Chapter & Verse

A correspondence corner for not-so-lost words

Alon Ferency requests the source of a quotation that runs, roughly, “Oh life! That we would die a little each day, rather than live all at once.”

 

Edward Lowry wonders if someone can outperform Google by providing a precise source for “No man is safe in his life, liberty, and property while the Legislature is in session.” He has seen the statement attributed to both Twain and Tocqueville, and notes that the remark was quoted with approval, but without attribution, by a New York State probate judge: Estate of A.B., 1Tucker 249 (N.Y. Surrogate, 1866).

 

Frank Slaninger hopes to learn who first said, “Never attribute to mendacity what is sufficiently explained by stupidity,” and if this version of the remark preceded or followed the variant that uses “malice” instead of “mendacity.”

 

William Bayliss would like the title of a short poem, possibly by Goethe, about the heights of joy and depths of sorrow that uses the image of a swing to suggest that the higher one soars, the greater the depth one sinks to on return.

 

Peter Pullman asks if anyone can identify original sources—perhaps “from various bad poems that composer-pianist Earl ‘Bud’ Powell had to memorize in primary school”—for Powell’s lyric “The Great Awakening.” What may be its earliest version, found among the papers of fellow musician Mary Lou Williams, runs: “I was sitting in the Garden one late afternoon/And out of the sky a feather fell!/And not a moment to[sic] soon./I didn’t stop to regard from what source it came/I only know it lifted me from out of the depths of shame./You see, I never really lived/All I’ve done was exist/For all the joy I’ve ever known, was from a knife, a gun, or fist./I came up the hard way, that is, the boys, a drink, and a broad/But from this moment hence,/I’m drawing my sword./ And I’m going to cut the weed of temptation, before it entangles me./And live the way God intended/This short but sweet life to be./Oh, but there’s one thing I’ve not cleared up, and that’s the missing link/From whence the feather came has started me to think./And as I looked up at God’s creation/A school of pigeons flew by./It was then I knew where it came from/God had used a spy.”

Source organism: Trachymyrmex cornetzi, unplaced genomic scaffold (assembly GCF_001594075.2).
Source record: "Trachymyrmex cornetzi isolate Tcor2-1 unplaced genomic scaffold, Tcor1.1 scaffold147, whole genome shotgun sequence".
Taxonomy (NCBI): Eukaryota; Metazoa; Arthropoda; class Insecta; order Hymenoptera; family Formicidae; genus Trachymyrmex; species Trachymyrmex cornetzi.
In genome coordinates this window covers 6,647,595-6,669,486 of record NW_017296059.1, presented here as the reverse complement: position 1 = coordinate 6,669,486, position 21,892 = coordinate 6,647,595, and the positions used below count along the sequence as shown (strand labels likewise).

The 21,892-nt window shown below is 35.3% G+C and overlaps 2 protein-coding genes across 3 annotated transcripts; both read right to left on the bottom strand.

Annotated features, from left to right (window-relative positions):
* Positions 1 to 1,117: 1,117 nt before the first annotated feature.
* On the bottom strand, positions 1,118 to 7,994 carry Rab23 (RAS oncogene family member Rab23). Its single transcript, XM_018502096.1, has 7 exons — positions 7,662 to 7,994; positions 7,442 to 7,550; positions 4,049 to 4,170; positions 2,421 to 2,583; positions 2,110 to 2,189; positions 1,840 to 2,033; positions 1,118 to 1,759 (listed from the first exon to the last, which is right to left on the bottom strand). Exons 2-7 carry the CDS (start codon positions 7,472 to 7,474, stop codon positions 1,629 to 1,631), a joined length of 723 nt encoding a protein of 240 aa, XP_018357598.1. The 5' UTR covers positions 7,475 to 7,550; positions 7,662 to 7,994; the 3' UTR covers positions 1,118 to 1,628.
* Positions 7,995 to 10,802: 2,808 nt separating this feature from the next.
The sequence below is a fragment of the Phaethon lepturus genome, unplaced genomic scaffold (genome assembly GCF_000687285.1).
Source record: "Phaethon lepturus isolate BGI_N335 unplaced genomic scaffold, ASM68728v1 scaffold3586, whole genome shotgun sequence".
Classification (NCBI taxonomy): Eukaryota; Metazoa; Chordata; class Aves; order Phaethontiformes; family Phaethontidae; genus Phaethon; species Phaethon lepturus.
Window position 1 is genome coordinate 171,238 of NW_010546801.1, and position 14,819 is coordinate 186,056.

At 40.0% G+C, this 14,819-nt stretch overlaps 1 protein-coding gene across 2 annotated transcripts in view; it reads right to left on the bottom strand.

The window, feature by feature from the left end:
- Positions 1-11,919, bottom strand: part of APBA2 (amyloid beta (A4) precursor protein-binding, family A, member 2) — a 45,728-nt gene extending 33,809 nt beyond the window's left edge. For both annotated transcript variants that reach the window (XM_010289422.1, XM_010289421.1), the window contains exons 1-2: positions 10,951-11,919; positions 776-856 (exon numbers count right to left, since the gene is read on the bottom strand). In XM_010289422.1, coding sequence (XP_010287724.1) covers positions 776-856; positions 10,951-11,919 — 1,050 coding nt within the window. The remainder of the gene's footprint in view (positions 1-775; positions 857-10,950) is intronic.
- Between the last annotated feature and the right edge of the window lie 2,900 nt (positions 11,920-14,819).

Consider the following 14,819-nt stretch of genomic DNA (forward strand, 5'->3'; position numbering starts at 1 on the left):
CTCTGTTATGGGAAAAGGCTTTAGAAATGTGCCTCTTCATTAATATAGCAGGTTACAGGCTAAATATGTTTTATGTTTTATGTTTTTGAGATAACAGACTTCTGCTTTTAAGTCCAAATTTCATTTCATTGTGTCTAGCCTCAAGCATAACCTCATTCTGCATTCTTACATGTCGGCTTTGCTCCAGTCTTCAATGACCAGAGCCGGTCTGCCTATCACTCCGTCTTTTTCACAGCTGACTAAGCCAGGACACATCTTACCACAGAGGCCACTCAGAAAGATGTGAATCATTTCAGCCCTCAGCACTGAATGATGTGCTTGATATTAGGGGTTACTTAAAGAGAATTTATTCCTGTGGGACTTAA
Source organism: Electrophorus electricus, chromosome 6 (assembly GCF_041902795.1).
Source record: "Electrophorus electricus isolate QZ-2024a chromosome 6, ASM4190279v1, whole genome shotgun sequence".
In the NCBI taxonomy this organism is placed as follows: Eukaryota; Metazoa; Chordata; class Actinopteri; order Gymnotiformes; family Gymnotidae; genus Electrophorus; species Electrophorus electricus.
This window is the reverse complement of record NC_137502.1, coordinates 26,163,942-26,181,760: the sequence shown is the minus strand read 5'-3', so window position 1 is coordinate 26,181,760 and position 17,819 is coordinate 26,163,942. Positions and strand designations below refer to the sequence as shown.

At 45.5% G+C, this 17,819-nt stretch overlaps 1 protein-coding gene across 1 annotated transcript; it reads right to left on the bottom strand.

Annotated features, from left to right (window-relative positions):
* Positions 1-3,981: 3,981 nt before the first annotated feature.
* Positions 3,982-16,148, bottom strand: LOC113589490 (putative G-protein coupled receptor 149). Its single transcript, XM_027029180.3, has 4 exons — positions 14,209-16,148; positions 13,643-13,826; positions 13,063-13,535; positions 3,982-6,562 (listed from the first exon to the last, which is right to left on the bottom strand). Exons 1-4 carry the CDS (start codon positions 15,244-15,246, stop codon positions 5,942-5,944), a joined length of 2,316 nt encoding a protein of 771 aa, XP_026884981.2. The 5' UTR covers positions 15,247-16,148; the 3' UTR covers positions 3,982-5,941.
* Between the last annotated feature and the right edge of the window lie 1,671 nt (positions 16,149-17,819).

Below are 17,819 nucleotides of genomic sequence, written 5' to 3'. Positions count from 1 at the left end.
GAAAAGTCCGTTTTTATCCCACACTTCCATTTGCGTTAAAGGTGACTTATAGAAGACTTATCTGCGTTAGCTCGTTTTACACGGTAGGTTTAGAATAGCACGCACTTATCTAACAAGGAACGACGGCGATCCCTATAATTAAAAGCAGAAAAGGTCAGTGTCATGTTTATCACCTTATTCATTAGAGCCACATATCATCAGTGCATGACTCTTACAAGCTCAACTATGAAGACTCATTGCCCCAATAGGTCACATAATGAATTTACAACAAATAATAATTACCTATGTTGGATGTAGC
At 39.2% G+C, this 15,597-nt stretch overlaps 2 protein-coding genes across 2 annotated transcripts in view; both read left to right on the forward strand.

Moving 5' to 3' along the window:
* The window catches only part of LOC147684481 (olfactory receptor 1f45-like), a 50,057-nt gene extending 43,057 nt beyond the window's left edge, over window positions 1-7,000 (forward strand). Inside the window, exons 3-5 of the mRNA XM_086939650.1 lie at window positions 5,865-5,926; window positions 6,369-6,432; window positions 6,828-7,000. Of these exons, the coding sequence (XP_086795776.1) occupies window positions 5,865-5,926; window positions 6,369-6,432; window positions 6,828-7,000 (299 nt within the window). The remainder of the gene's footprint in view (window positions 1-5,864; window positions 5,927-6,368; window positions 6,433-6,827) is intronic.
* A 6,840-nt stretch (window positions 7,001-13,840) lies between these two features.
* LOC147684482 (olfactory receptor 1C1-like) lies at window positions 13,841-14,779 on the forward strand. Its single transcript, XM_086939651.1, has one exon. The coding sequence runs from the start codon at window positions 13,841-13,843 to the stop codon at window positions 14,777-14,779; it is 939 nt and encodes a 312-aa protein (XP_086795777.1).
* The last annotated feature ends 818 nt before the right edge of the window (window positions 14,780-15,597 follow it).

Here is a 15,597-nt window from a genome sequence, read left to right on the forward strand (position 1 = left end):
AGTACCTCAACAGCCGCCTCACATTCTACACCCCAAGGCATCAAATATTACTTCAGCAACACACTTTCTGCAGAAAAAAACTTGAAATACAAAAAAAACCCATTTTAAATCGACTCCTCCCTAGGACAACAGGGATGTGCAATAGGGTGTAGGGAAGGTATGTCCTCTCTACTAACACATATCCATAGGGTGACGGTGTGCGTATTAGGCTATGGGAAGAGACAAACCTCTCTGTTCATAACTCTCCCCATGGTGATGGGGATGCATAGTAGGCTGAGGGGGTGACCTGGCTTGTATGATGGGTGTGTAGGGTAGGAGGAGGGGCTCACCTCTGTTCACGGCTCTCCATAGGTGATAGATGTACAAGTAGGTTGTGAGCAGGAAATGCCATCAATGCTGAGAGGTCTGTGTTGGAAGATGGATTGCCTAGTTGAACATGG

“Miss Diana Dingy” (January-February). André Mayer notes that “dingy” or “dinge” was long a slang term for a person of color, and that “Diana” is “likely a classicized version of the biblical ‘Dinah,’ a stereotypical servant’s name (as in ‘Someone’s in the kitchen with Dinah’). Thus the name identifies her as a woman of [Job Jerryson’s] own race and station in life; the honorific ‘Miss’ and somewhat high-flown language of the rest of the quotation, together with Jerryson’s claim to be the manager of a theatrical troupe, are all signs of social and cultural pretensions no doubt intended to amuse” an audience.

 

Send inquiries and answers to “Chapter and Verse,” Harvard Magazine, 7 Ware Street, Cambridge 02138.

 

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